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Treating an anal fissure typically involves practices that help the area heal, like using a sitz bath or taking stool softeners. Other times a doctor may recommend medication or a medical procedure.
An anal fissure is a break in the skin of the anus. It can affect people of all ages but is
It usually isn’t a serious condition, and most people can treat it at home. However, recurring anal fissures or ones that don’t readily heal can be cause for concern.
Read on to learn more about the causes of anal fissures and what you can do to treat and prevent them in the future.
An anal fissure is a small cut or tear in the lining of the anus. The crack in the skin causes severe pain and some bright red bleeding during and after bowel movements.
At times, the fissure can be deep enough to expose the muscle tissue underneath.
Certain treatments can promote healing and help relieve discomfort, including stool softeners and topical pain relievers.
In most cases, the tear heals on its own. In cases where the fissure persists beyond 6 weeks, it’s considered chronic.
If an anal fissure doesn’t improve with these treatments, you may need surgery. Or your doctor may need to look for other underlying disorders that can cause anal fissures.
Most anal fissures don’t require extensive treatment. However, certain home remedies can help promote healing and relieve uncomfortable symptoms. You can treat an anal fissure at home by:
- using over-the-counter stool softeners
- drinking more fluids to stay hydrated and improve digestion
- taking fiber supplements and eating more fibrous foods
- taking a sitz bath to relax the anal muscles, relieve irritation, and increase blood flow to the anorectal area
- applying nitroglycerin ointment to promote blood flow to the area or hydrocortisone cream, such as Cortizone 10
- applying topical pain relievers, such as lidocaine, to the anus to ease discomfort
If your symptoms persist after trying home remedies, you should consult your doctor, who may recommend further treatments.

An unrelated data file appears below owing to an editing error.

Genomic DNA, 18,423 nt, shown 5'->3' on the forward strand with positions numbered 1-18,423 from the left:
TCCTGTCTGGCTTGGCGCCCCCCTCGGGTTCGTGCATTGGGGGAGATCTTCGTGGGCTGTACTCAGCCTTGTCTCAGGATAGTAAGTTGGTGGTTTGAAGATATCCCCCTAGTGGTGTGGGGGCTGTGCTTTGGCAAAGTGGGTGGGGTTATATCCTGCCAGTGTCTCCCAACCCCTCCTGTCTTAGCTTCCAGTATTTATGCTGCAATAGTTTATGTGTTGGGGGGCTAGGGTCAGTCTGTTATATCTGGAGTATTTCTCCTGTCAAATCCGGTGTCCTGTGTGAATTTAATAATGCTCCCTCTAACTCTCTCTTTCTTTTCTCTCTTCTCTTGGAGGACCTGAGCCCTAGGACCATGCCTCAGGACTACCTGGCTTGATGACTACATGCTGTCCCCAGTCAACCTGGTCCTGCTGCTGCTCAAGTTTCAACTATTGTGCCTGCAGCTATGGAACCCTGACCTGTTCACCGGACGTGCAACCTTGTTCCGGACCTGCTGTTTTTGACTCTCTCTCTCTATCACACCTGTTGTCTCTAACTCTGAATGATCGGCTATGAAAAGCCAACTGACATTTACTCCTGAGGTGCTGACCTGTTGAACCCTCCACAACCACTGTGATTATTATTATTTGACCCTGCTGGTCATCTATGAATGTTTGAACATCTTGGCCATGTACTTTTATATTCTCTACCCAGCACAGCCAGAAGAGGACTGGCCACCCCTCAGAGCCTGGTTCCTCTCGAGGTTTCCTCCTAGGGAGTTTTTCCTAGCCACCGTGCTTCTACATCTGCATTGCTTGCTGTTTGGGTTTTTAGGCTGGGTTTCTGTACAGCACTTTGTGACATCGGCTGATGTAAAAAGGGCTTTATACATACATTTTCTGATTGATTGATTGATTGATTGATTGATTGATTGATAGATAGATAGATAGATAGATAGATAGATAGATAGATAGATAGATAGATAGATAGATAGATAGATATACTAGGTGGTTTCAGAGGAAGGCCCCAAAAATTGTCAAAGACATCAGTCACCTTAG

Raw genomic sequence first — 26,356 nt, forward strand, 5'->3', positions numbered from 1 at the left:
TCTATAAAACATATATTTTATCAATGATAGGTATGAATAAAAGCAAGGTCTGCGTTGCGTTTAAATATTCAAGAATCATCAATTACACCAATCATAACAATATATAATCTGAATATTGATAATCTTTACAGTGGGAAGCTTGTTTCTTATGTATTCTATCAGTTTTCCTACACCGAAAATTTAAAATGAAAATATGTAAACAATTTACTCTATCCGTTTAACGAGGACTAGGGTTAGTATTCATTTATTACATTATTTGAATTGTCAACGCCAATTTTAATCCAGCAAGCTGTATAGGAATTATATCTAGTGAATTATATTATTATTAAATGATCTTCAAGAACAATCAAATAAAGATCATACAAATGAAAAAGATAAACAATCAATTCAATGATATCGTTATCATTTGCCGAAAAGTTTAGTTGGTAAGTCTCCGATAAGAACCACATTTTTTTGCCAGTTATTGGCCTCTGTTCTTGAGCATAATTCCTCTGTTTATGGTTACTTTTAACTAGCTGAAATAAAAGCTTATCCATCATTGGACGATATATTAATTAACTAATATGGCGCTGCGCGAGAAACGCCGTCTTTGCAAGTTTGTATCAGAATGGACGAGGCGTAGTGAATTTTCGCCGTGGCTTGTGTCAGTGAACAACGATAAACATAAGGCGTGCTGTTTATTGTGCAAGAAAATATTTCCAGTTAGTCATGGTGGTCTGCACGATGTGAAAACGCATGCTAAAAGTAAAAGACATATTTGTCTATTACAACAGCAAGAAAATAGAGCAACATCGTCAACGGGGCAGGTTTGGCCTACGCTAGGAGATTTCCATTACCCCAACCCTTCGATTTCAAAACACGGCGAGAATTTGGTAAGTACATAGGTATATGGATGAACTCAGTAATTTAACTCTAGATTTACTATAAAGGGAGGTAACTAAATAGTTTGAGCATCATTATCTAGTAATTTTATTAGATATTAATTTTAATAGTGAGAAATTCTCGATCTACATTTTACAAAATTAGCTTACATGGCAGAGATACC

A calcium channel blocker ointment can relax the sphincter muscles and allow the anal fissure to heal.
Another possible treatment is Botox injections into the anal sphincter. The injections will prevent spasms in your anus by temporarily paralyzing the muscle. This allows the anal fissure to heal while preventing new fissures from forming.
If your anal fissure fails to respond to other treatments, your doctor may recommend an anal sphincterotomy.
This surgical procedure involves making a small incision in the anal sphincter to relax the muscle. Relaxing the muscle allows the anal fissure to heal.
However, this procedure comes with a
An anal fissure may cause one or more of the following symptoms:
However, not all anal fissures are a sign of low-fiber diets and constipation. Poorly healing fissures or those located in a position other than the posterior and midline portion of your anus
Other causes include:
- straining during childbirth or bowel movements
- having inflammatory bowel disease (IBD), such as Crohn’s disease
- having decreased blood flow to the anorectal area
- having overly tight or spastic anal sphincter muscles
- engaging in anal sex
- inserting objects into the anus
In rare cases, an anal fissure may develop due to:
Most anal fissures will heal without surgical intervention. Anal fissures are open wounds, so keeping the area clean and dry will assist in the body’s natural healing processes.
Eating a high-fiber diet, drinking plenty of fluids, taking sitz baths, and using anti-inflammatory ointments can help current fissures heal and prevent new ones.
Below is an illustration of where a chronic anal fissure may occur.
A high-fiber diet can help keep your stools regular and easily passable. This is a key factor in preventing future anal fissures.
A daily fiber intake of 25–35 grams is suitable for most adults. Alongside an increase in dietary fiber, it’s essential to drink plenty of fluids per day. This helps to soften stools, makes them easier to pass, and helps promote good wound healing.
You may wish to take fiber supplements to increase your daily intake.
Anal fissures can be painful. This pain will be sharpest when you’re passing stools and may linger for some time after.
Topical pain reliever creams, like lidocaine creams, can also provide targeted relief, while anti-inflammatory pain relievers, such as ibuprofen, may help with more general pain symptoms.
Frequent warm baths may help relax muscles in the anus and promote fissure healing. This may help to reduce some symptoms of pain.
You can’t always prevent anal fissures, but you can reduce your risk of getting one by taking the following preventive measures:
- keeping the anal area dry
- cleansing the anal area gently with mild soap and warm water
- drinking plenty of fluids, eating fibrous foods, and exercising regularly to avoid constipation
- treating diarrhea immediately
- changing infants’ diapers frequently if they have the condition
Anal fissures may cause sharp pain and small amounts of bright red blood with bowel movements.
Sustained or repeated trauma to the area is the most frequent cause of anal fissures. Childbirth, anal sex, and the passing of hard stools are all common reasons for anal fissures.
Other conditions associated with anal fissures include previous anal surgeries, inflammatory bowel disease, local cancers, and sexually transmitted infections.
You can normally treat anal fissures at home with good wound hygiene, and avoid recurrences by making small dietary and lifestyle changes.